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Viral Warts

Viral Warts - What it is

Warts are a common viral infection of the skin caused by the human papillomavirus (HPV). There are more than 100 subtypes of HPV.

Warts occur most commonly in children and young adults. It can, however, occur at any age.

Viral Warts - Symptoms

Common warts most commonly occur on the hands and around the nails. They may occur as single or multiple lesions, and appear as flesh-coloured nodules with a rough surface and small pit-point blood vessels. They may bleed if the surface is scratched or pared.

Flat warts occur commonly on the face, neck, arms, and legs. They are usually seen as smooth, flesh-coloured, pink or brown, flat-topped papules.

Plantar warts occur on the soles of the feet and toes and may be painful on pressure (eg. walking). It may be difficult to differentiate from corns (calluses).

Ano-genital warts occur around the genitals and are uncommon in children. Although most often transmitted sexually in adults, this is rarely the case in children, when it can occur through non sexual contact.

Viral Warts - How to prevent?

Viral Warts - Causes and Risk Factors

Warts may be transmitted between individuals by skin-to-skin contact or from the environment (eg. swimming pool decks, change room floors). They can spread from one area of the body to another within the same patient. It may take one to six months for warts to appear after initial infection.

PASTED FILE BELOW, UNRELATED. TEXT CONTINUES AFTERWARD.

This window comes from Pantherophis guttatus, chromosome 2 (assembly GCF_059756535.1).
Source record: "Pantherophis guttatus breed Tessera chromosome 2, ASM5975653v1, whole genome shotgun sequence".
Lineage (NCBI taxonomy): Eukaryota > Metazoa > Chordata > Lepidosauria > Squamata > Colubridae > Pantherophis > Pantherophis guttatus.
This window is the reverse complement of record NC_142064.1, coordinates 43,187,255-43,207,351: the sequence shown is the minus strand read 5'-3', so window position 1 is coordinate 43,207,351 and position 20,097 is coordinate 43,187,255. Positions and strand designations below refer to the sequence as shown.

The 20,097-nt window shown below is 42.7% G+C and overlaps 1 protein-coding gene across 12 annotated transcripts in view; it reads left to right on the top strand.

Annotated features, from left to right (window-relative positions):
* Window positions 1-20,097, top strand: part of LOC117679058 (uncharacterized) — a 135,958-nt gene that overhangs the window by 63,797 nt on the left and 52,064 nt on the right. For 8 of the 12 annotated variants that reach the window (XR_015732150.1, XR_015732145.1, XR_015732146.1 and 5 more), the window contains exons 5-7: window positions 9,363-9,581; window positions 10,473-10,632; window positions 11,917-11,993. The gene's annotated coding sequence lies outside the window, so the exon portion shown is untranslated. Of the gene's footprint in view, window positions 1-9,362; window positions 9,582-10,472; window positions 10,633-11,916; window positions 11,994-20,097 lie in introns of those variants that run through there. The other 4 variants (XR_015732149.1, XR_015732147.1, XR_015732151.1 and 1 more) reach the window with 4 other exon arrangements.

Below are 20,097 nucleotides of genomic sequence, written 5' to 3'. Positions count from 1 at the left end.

Viral Warts - Diagnosis

Laboratory tests of HPV infection are usually unnecessary as the diagnosis is usually clinical.

Viral Warts - Treatments

Watchful waiting: In children, warts may resolve spontaneously. However, this may take up to two years to occur.

Topicals:
  • Retinoids or imiquimod: These may be used for flat warts.
  • Duofilm or verrumal: These may be more effective when combined with occlusion with duct tape.
Cryotherapy with or without paring.

Electrosurgery and lasers: Rarely used in children as they can cause significant pain.

Immunotherapy: These may be applied or injected into the warts to induce an immune reaction. Application is performed in the clinic.

Even when the wart appears “cured”, there is a 20% risk of recurrence, either at the same or other site(s).

Viral Warts - Preparing for surgery

Viral Warts - Post-surgery care

Viral Warts - Other Information

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